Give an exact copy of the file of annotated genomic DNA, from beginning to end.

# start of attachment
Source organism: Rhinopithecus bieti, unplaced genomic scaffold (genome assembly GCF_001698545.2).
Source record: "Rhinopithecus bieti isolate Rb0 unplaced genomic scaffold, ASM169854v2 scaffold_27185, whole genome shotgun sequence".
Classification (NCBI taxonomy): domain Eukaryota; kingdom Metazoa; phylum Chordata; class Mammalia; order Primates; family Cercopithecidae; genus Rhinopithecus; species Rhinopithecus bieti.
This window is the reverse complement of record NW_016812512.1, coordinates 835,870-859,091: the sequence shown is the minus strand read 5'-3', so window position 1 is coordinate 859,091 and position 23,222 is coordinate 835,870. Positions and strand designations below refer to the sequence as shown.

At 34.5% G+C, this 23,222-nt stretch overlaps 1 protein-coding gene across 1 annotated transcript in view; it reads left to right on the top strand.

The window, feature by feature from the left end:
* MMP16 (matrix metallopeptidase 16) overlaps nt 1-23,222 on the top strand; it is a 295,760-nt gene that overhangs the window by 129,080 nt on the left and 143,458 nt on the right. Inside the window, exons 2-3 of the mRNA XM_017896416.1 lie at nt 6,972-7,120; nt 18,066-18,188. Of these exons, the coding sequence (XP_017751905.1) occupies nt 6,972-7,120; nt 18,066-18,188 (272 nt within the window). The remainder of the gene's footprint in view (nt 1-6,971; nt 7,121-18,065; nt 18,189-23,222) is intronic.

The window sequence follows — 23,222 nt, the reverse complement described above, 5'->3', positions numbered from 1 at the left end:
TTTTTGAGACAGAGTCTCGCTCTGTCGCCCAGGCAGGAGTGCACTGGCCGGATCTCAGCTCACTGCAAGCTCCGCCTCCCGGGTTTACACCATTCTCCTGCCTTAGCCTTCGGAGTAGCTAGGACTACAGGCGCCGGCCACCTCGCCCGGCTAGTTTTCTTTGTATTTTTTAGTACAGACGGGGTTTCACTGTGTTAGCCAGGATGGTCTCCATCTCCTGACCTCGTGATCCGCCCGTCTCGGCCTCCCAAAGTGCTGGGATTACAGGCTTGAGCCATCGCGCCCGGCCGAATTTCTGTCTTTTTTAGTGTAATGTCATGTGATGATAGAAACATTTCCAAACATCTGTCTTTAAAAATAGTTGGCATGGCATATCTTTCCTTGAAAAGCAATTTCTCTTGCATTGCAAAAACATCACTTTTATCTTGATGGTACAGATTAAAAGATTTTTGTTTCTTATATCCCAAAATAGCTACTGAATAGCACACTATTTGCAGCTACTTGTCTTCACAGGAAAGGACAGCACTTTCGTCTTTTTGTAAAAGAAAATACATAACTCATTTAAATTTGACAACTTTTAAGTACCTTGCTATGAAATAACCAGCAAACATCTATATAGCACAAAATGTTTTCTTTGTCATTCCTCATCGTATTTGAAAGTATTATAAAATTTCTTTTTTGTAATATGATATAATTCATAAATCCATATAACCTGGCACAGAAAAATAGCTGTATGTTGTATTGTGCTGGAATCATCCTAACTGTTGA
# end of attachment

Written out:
Source organism: Rhinopithecus bieti, unplaced genomic scaffold (genome assembly GCF_001698545.2).
Source record: "Rhinopithecus bieti isolate Rb0 unplaced genomic scaffold, ASM169854v2 scaffold_27185, whole genome shotgun sequence".
Classification (NCBI taxonomy): domain Eukaryota; kingdom Metazoa; phylum Chordata; class Mammalia; order Primates; family Cercopithecidae; genus Rhinopithecus; species Rhinopithecus bieti.
This window is the reverse complement of record NW_016812512.1, coordinates 835,870-859,091: the sequence shown is the minus strand read 5'-3', so window position 1 is coordinate 859,091 and position 23,222 is coordinate 835,870. Positions and strand designations below refer to the sequence as shown.

At 34.5% G+C, this 23,222-nt stretch overlaps 1 protein-coding gene across 1 annotated transcript in view; it reads left to right on the top strand.

The window, feature by feature from the left end:
* MMP16 (matrix metallopeptidase 16) overlaps nt 1-23,222 on the top strand; it is a 295,760-nt gene that overhangs the window by 129,080 nt on the left and 143,458 nt on the right. Inside the window, exons 2-3 of the mRNA XM_017896416.1 lie at nt 6,972-7,120; nt 18,066-18,188. Of these exons, the coding sequence (XP_017751905.1) occupies nt 6,972-7,120; nt 18,066-18,188 (272 nt within the window). The remainder of the gene's footprint in view (nt 1-6,971; nt 7,121-18,065; nt 18,189-23,222) is intronic.

The window sequence follows — 23,222 nt, the reverse complement described above, 5'->3', positions numbered from 1 at the left end:
TTTTTGAGACAGAGTCTCGCTCTGTCGCCCAGGCAGGAGTGCACTGGCCGGATCTCAGCTCACTGCAAGCTCCGCCTCCCGGGTTTACACCATTCTCCTGCCTTAGCCTTCGGAGTAGCTAGGACTACAGGCGCCGGCCACCTCGCCCGGCTAGTTTTCTTTGTATTTTTTAGTACAGACGGGGTTTCACTGTGTTAGCCAGGATGGTCTCCATCTCCTGACCTCGTGATCCGCCCGTCTCGGCCTCCCAAAGTGCTGGGATTACAGGCTTGAGCCATCGCGCCCGGCCGAATTTCTGTCTTTTTTAGTGTAATGTCATGTGATGATAGAAACATTTCCAAACATCTGTCTTTAAAAATAGTTGGCATGGCATATCTTTCCTTGAAAAGCAATTTCTCTTGCATTGCAAAAACATCACTTTTATCTTGATGGTACAGATTAAAAGATTTTTGTTTCTTATATCCCAAAATAGCTACTGAATAGCACACTATTTGCAGCTACTTGTCTTCACAGGAAAGGACAGCACTTTCGTCTTTTTGTAAAAGAAAATACATAACTCATTTAAATTTGACAACTTTTAAGTACCTTGCTATGAAATAACCAGCAAACATCTATATAGCACAAAATGTTTTCTTTGTCATTCCTCATCGTATTTGAAAGTATTATAAAATTTCTTTTTTGTAATATGATATAATTCATAAATCCATATAACCTGGCACAGAAAAATAGCTGTATGTTGTATTGTGCTGGAATCATCCTAACTGTTGA